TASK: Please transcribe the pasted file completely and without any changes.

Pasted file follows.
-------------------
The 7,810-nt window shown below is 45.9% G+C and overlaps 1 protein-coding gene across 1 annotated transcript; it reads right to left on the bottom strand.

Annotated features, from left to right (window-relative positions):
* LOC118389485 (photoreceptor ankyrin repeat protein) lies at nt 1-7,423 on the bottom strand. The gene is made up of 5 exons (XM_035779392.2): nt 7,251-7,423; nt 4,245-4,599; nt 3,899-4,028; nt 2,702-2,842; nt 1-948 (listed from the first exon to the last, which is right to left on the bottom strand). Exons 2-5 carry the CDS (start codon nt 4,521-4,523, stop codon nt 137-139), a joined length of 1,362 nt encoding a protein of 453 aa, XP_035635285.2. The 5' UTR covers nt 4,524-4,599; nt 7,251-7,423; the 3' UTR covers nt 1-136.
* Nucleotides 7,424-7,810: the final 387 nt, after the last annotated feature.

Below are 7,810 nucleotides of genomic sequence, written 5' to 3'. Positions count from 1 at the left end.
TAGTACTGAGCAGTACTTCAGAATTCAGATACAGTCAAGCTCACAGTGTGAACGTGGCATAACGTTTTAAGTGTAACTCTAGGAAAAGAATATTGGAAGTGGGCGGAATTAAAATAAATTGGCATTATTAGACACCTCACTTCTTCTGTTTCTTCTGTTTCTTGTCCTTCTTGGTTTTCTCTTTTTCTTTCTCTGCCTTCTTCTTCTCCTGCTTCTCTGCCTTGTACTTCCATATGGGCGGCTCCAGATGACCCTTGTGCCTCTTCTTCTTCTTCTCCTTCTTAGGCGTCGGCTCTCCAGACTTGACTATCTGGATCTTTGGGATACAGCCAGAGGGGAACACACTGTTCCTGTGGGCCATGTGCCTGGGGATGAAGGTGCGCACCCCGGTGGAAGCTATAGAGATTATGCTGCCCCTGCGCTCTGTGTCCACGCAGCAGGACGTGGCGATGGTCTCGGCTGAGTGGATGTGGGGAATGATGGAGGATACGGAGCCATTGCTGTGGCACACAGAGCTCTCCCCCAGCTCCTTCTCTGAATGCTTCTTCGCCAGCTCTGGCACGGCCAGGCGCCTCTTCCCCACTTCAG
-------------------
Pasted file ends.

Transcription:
The 7,810-nt window shown below is 45.9% G+C and overlaps 1 protein-coding gene across 1 annotated transcript; it reads right to left on the bottom strand.

Annotated features, from left to right (window-relative positions):
* LOC118389485 (photoreceptor ankyrin repeat protein) lies at nt 1-7,423 on the bottom strand. The gene is made up of 5 exons (XM_035779392.2): nt 7,251-7,423; nt 4,245-4,599; nt 3,899-4,028; nt 2,702-2,842; nt 1-948 (listed from the first exon to the last, which is right to left on the bottom strand). Exons 2-5 carry the CDS (start codon nt 4,521-4,523, stop codon nt 137-139), a joined length of 1,362 nt encoding a protein of 453 aa, XP_035635285.2. The 5' UTR covers nt 4,524-4,599; nt 7,251-7,423; the 3' UTR covers nt 1-136.
* Nucleotides 7,424-7,810: the final 387 nt, after the last annotated feature.

Below are 7,810 nucleotides of genomic sequence, written 5' to 3'. Positions count from 1 at the left end.
TAGTACTGAGCAGTACTTCAGAATTCAGATACAGTCAAGCTCACAGTGTGAACGTGGCATAACGTTTTAAGTGTAACTCTAGGAAAAGAATATTGGAAGTGGGCGGAATTAAAATAAATTGGCATTATTAGACACCTCACTTCTTCTGTTTCTTCTGTTTCTTGTCCTTCTTGGTTTTCTCTTTTTCTTTCTCTGCCTTCTTCTTCTCCTGCTTCTCTGCCTTGTACTTCCATATGGGCGGCTCCAGATGACCCTTGTGCCTCTTCTTCTTCTTCTCCTTCTTAGGCGTCGGCTCTCCAGACTTGACTATCTGGATCTTTGGGATACAGCCAGAGGGGAACACACTGTTCCTGTGGGCCATGTGCCTGGGGATGAAGGTGCGCACCCCGGTGGAAGCTATAGAGATTATGCTGCCCCTGCGCTCTGTGTCCACGCAGCAGGACGTGGCGATGGTCTCGGCTGAGTGGATGTGGGGAATGATGGAGGATACGGAGCCATTGCTGTGGCACACAGAGCTCTCCCCCAGCTCCTTCTCTGAATGCTTCTTCGCCAGCTCTGGCACGGCCAGGCGCCTCTTCCCCACTTCAG